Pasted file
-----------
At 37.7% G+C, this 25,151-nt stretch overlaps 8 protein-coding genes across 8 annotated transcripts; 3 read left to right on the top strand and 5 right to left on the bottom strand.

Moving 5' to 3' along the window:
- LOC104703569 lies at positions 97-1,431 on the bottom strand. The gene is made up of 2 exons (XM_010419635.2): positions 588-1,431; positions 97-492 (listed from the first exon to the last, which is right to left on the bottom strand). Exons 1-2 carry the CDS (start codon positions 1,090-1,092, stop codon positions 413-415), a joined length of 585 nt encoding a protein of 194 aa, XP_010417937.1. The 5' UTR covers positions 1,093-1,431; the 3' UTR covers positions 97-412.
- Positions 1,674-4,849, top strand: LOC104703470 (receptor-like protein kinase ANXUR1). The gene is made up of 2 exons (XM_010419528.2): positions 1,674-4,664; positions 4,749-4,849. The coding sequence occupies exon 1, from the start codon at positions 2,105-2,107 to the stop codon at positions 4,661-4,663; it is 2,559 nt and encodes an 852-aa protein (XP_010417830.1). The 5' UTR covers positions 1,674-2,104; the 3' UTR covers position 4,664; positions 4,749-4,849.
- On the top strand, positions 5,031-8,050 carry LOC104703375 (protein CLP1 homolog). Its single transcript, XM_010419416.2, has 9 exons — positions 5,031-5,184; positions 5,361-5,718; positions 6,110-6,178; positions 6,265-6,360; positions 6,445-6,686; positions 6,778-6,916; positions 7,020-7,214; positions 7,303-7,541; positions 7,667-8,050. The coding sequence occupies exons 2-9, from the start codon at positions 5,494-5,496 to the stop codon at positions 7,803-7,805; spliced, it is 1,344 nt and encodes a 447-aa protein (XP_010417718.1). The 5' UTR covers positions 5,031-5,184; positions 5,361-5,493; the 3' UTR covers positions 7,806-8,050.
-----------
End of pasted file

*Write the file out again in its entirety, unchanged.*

At 37.7% G+C, this 25,151-nt stretch overlaps 8 protein-coding genes across 8 annotated transcripts; 3 read left to right on the top strand and 5 right to left on the bottom strand.

Moving 5' to 3' along the window:
- LOC104703569 lies at positions 97-1,431 on the bottom strand. The gene is made up of 2 exons (XM_010419635.2): positions 588-1,431; positions 97-492 (listed from the first exon to the last, which is right to left on the bottom strand). Exons 1-2 carry the CDS (start codon positions 1,090-1,092, stop codon positions 413-415), a joined length of 585 nt encoding a protein of 194 aa, XP_010417937.1. The 5' UTR covers positions 1,093-1,431; the 3' UTR covers positions 97-412.
- Positions 1,674-4,849, top strand: LOC104703470 (receptor-like protein kinase ANXUR1). The gene is made up of 2 exons (XM_010419528.2): positions 1,674-4,664; positions 4,749-4,849. The coding sequence occupies exon 1, from the start codon at positions 2,105-2,107 to the stop codon at positions 4,661-4,663; it is 2,559 nt and encodes an 852-aa protein (XP_010417830.1). The 5' UTR covers positions 1,674-2,104; the 3' UTR covers position 4,664; positions 4,749-4,849.
- On the top strand, positions 5,031-8,050 carry LOC104703375 (protein CLP1 homolog). Its single transcript, XM_010419416.2, has 9 exons — positions 5,031-5,184; positions 5,361-5,718; positions 6,110-6,178; positions 6,265-6,360; positions 6,445-6,686; positions 6,778-6,916; positions 7,020-7,214; positions 7,303-7,541; positions 7,667-8,050. The coding sequence occupies exons 2-9, from the start codon at positions 5,494-5,496 to the stop codon at positions 7,803-7,805; spliced, it is 1,344 nt and encodes a 447-aa protein (XP_010417718.1). The 5' UTR covers positions 5,031-5,184; positions 5,361-5,493; the 3' UTR covers positions 7,806-8,050.